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May 14, 2024 4 min read

My absolute favorite ingredient has the longest and hardest to pronounce name on our entire ingredient list.

Does that mean it's a "bad" ingredient???

No. I don't believe one's ability to pronounce a word has any correlation to how safe the ingredient is for our hair and skin. There are perfectly safe and effective ingredients with super long, chemically sounding names and ingredients with short, phonetic names that I would never include in one of our formulations.

The ingredient we are highlighting today is behentrimonium methosulfate.

You might notice a familiar sounding word at the end of that ingredient name. Sulfate. That's right, behentrimonium methosulfate has the word sulfate at the very end. If this rings alarm bells for you, read on to understand how we use behentrimonium methosulfate in our products while being a sulfate-free, curly hair company.

 

What is a sulfate?

When speaking about ingredients with the general population, characterizations and generalizations are used. This can be helpful for the layperson to have an idea of the types of products that will and won't work for their unique hair and skin situation, but it can also cause a dogmatic approach to label evaluation without actually understanding what things are.

The term sulfate in chemistry is used to denote a specific portion of chemical structure: SO42-. This applies to many compounds both in and out of the cosmetic world.

When we talk about sulfates in the curly hair community, we are talking about the sulfate class of surfactants. A surfactant is an ingredient that provides lather to a formulation. They create surface tension to effectively mix oils and water to cleanse your hair and skin. Not all surfactants are sulfates. Read this article to learn more about surfactants and their varying degrees of harshness and mildness.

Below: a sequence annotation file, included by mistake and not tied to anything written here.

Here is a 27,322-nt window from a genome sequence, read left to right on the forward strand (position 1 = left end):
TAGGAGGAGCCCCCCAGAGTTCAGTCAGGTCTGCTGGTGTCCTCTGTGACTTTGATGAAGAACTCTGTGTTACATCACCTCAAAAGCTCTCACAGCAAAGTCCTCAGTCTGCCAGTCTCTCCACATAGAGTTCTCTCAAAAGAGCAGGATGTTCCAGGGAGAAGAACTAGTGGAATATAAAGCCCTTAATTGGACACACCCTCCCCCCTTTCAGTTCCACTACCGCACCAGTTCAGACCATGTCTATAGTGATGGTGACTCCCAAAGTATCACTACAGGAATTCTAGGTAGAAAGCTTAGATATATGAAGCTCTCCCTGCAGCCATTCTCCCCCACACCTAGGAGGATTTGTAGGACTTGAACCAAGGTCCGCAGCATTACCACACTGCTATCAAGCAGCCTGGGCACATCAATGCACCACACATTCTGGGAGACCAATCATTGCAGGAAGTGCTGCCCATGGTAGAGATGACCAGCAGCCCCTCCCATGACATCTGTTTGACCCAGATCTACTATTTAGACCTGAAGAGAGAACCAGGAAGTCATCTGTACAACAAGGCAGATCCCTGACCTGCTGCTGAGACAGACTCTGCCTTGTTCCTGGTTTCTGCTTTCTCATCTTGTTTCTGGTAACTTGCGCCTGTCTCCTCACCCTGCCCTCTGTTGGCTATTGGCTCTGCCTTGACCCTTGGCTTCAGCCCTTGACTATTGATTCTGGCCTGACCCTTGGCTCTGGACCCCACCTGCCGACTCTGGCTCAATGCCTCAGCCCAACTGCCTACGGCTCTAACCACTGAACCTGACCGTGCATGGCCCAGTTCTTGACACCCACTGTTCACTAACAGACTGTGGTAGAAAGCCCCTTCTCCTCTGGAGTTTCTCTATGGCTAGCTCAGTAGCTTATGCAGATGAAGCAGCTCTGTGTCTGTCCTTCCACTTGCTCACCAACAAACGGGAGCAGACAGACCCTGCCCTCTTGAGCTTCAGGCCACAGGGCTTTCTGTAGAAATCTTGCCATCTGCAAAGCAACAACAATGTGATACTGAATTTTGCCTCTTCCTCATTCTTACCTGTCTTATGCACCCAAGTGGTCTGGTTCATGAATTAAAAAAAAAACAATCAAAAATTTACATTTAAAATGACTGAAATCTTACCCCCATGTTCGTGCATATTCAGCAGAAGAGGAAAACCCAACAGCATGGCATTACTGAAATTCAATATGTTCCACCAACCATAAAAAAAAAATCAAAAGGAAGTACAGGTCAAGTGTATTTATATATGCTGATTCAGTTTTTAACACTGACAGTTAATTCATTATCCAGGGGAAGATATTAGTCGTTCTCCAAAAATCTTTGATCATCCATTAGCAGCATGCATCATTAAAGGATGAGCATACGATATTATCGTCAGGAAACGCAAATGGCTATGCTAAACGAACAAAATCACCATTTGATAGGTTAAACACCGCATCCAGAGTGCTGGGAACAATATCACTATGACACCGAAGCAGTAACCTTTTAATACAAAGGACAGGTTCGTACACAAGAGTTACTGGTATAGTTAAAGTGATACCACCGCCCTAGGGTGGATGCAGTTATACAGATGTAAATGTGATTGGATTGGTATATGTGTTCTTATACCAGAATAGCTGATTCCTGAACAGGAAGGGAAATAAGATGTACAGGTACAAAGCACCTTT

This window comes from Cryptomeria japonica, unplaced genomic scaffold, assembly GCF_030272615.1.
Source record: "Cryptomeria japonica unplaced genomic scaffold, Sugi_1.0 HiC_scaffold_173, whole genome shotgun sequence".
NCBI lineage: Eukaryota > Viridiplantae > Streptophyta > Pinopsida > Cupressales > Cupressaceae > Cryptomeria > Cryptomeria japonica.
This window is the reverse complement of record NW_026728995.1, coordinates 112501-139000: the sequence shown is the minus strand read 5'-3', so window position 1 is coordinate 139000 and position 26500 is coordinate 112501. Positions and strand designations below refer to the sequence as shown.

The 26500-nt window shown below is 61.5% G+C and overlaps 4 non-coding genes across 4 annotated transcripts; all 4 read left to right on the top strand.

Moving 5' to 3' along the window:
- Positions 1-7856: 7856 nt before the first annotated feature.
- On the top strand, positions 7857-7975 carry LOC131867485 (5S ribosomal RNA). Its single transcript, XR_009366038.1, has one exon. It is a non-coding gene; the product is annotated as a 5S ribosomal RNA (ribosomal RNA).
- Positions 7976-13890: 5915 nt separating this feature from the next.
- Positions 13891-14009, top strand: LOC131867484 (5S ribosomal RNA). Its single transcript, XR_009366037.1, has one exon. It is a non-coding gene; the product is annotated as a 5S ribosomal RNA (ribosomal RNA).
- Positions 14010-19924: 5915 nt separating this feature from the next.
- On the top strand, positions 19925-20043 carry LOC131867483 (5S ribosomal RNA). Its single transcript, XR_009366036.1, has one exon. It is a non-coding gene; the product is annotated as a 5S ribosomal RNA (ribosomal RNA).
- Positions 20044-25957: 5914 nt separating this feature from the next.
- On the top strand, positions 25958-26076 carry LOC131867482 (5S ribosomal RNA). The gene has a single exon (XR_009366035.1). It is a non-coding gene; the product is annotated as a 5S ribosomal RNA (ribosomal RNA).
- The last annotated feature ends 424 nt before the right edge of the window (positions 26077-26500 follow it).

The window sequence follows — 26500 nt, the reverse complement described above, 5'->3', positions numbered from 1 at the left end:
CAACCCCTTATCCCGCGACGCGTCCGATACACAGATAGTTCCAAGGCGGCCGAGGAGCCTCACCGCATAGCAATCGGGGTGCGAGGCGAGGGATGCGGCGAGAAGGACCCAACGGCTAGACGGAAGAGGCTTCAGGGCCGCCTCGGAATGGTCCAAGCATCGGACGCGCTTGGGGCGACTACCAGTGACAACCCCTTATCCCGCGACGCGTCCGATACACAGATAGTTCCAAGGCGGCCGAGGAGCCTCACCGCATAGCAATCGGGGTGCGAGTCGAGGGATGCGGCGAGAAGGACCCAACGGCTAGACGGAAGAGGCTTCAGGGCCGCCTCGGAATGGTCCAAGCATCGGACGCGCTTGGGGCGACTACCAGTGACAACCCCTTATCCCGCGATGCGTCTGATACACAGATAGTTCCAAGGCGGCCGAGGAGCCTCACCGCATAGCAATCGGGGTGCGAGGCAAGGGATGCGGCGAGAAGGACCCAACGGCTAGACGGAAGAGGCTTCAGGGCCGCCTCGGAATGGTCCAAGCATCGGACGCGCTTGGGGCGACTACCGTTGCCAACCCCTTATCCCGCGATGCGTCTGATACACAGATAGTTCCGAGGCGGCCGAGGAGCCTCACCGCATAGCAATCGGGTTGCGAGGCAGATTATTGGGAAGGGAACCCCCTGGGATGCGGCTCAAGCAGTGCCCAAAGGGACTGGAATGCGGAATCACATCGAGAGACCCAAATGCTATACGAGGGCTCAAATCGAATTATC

The notorious sulfates you want to avoid are SLS (Sodium Lauryl Sulfate) and SLES (Sodium Laureth Sulfate). These are the sulfates everyone is referring to when they tell you to stop using sulfates. There are a few reasons these two sulfates with the sulfate structure, SO42-, are known to be harsh and irritating to the skin.

1. Micelle size: SLS and SLES are tiny molecules that are small enough to penetrate the scalp and cause irritation. The smaller the micelle size, the harsher a surfactant will be.

2. Sulfation: This is the chemical process that SLS and SLES undergo in their creation. These treat an alcohol in the chemical chain with sulfur trioxide gas, leaving the resulting alcohol sulfuric acid unstable due to the sulfat's negative charge. This can leave behind races of doxane, an odorless ether liquid that is irritating to the eyes and respiratory system.

Why Behentrimonium Methosulfate is NOT a sulfate

While the term sulfate in the chemistry world only denotes the presence of the chain SO42-, the classification of "sulfates" in the common language is specifically referring to surfactants that are anionic (have a negative charge).